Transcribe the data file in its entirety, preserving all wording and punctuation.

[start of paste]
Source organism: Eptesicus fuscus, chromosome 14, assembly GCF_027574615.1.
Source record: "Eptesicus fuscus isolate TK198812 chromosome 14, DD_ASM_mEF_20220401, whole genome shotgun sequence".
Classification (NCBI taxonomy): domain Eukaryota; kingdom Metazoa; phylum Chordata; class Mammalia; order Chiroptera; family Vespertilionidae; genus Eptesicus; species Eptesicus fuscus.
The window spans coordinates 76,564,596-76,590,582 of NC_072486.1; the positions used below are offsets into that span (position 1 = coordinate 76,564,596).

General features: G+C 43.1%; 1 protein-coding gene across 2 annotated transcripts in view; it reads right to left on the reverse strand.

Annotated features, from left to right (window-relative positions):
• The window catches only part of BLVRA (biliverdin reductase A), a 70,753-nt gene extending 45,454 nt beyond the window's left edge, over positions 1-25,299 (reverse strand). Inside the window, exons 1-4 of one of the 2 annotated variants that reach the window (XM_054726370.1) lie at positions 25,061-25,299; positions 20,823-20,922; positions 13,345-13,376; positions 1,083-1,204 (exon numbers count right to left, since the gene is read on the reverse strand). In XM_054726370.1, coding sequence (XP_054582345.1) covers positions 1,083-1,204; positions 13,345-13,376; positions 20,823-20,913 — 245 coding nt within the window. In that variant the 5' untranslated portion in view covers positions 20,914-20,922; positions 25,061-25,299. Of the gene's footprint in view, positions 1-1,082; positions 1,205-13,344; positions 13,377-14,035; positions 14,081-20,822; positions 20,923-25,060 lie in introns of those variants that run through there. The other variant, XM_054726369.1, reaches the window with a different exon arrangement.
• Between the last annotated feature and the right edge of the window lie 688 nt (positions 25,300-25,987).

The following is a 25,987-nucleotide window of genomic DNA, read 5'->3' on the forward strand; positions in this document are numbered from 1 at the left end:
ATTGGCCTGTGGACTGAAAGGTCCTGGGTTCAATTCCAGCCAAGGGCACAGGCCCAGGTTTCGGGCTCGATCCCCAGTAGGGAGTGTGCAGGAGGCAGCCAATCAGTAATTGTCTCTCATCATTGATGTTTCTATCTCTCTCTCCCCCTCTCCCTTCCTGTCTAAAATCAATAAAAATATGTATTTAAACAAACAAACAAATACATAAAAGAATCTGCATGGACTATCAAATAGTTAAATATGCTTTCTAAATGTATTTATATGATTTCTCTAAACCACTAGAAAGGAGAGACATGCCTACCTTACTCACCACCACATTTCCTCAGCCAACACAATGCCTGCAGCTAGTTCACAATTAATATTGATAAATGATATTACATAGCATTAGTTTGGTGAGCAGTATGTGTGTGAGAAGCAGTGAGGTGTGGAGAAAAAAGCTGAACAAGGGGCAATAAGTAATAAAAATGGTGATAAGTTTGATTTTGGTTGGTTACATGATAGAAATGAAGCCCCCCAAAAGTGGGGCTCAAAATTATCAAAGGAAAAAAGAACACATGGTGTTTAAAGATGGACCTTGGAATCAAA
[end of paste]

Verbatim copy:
Source organism: Eptesicus fuscus, chromosome 14, assembly GCF_027574615.1.
Source record: "Eptesicus fuscus isolate TK198812 chromosome 14, DD_ASM_mEF_20220401, whole genome shotgun sequence".
Classification (NCBI taxonomy): domain Eukaryota; kingdom Metazoa; phylum Chordata; class Mammalia; order Chiroptera; family Vespertilionidae; genus Eptesicus; species Eptesicus fuscus.
The window spans coordinates 76,564,596-76,590,582 of NC_072486.1; the positions used below are offsets into that span (position 1 = coordinate 76,564,596).

General features: G+C 43.1%; 1 protein-coding gene across 2 annotated transcripts in view; it reads right to left on the reverse strand.

Annotated features, from left to right (window-relative positions):
• The window catches only part of BLVRA (biliverdin reductase A), a 70,753-nt gene extending 45,454 nt beyond the window's left edge, over positions 1-25,299 (reverse strand). Inside the window, exons 1-4 of one of the 2 annotated variants that reach the window (XM_054726370.1) lie at positions 25,061-25,299; positions 20,823-20,922; positions 13,345-13,376; positions 1,083-1,204 (exon numbers count right to left, since the gene is read on the reverse strand). In XM_054726370.1, coding sequence (XP_054582345.1) covers positions 1,083-1,204; positions 13,345-13,376; positions 20,823-20,913 — 245 coding nt within the window. In that variant the 5' untranslated portion in view covers positions 20,914-20,922; positions 25,061-25,299. Of the gene's footprint in view, positions 1-1,082; positions 1,205-13,344; positions 13,377-14,035; positions 14,081-20,822; positions 20,923-25,060 lie in introns of those variants that run through there. The other variant, XM_054726369.1, reaches the window with a different exon arrangement.
• Between the last annotated feature and the right edge of the window lie 688 nt (positions 25,300-25,987).

The following is a 25,987-nucleotide window of genomic DNA, read 5'->3' on the forward strand; positions in this document are numbered from 1 at the left end:
ATTGGCCTGTGGACTGAAAGGTCCTGGGTTCAATTCCAGCCAAGGGCACAGGCCCAGGTTTCGGGCTCGATCCCCAGTAGGGAGTGTGCAGGAGGCAGCCAATCAGTAATTGTCTCTCATCATTGATGTTTCTATCTCTCTCTCCCCCTCTCCCTTCCTGTCTAAAATCAATAAAAATATGTATTTAAACAAACAAACAAATACATAAAAGAATCTGCATGGACTATCAAATAGTTAAATATGCTTTCTAAATGTATTTATATGATTTCTCTAAACCACTAGAAAGGAGAGACATGCCTACCTTACTCACCACCACATTTCCTCAGCCAACACAATGCCTGCAGCTAGTTCACAATTAATATTGATAAATGATATTACATAGCATTAGTTTGGTGAGCAGTATGTGTGTGAGAAGCAGTGAGGTGTGGAGAAAAAAGCTGAACAAGGGGCAATAAGTAATAAAAATGGTGATAAGTTTGATTTTGGTTGGTTACATGATAGAAATGAAGCCCCCCAAAAGTGGGGCTCAAAATTATCAAAGGAAAAAAGAACACATGGTGTTTAAAGATGGACCTTGGAATCAAA